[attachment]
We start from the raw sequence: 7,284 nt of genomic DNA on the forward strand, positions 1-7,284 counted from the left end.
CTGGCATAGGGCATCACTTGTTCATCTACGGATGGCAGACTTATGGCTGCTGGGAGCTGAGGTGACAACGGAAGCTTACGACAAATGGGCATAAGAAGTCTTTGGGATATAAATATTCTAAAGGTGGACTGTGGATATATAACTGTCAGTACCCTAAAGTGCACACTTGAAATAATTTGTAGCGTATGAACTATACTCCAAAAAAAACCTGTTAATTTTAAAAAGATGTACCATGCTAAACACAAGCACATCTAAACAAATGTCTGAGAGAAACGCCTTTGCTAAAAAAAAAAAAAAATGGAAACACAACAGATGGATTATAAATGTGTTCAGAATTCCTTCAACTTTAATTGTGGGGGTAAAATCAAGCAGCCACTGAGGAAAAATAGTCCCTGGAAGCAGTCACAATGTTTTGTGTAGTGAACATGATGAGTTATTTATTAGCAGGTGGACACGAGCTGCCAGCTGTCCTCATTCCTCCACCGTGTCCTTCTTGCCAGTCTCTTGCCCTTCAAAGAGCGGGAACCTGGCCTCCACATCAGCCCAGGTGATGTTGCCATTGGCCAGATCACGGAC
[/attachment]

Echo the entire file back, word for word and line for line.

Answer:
We start from the raw sequence: 7,284 nt of genomic DNA on the forward strand, positions 1-7,284 counted from the left end.
CTGGCATAGGGCATCACTTGTTCATCTACGGATGGCAGACTTATGGCTGCTGGGAGCTGAGGTGACAACGGAAGCTTACGACAAATGGGCATAAGAAGTCTTTGGGATATAAATATTCTAAAGGTGGACTGTGGATATATAACTGTCAGTACCCTAAAGTGCACACTTGAAATAATTTGTAGCGTATGAACTATACTCCAAAAAAAACCTGTTAATTTTAAAAAGATGTACCATGCTAAACACAAGCACATCTAAACAAATGTCTGAGAGAAACGCCTTTGCTAAAAAAAAAAAAAAATGGAAACACAACAGATGGATTATAAATGTGTTCAGAATTCCTTCAACTTTAATTGTGGGGGTAAAATCAAGCAGCCACTGAGGAAAAATAGTCCCTGGAAGCAGTCACAATGTTTTGTGTAGTGAACATGATGAGTTATTTATTAGCAGGTGGACACGAGCTGCCAGCTGTCCTCATTCCTCCACCGTGTCCTTCTTGCCAGTCTCTTGCCCTTCAAAGAGCGGGAACCTGGCCTCCACATCAGCCCAGGTGATGTTGCCATTGGCCAGATCACGGAC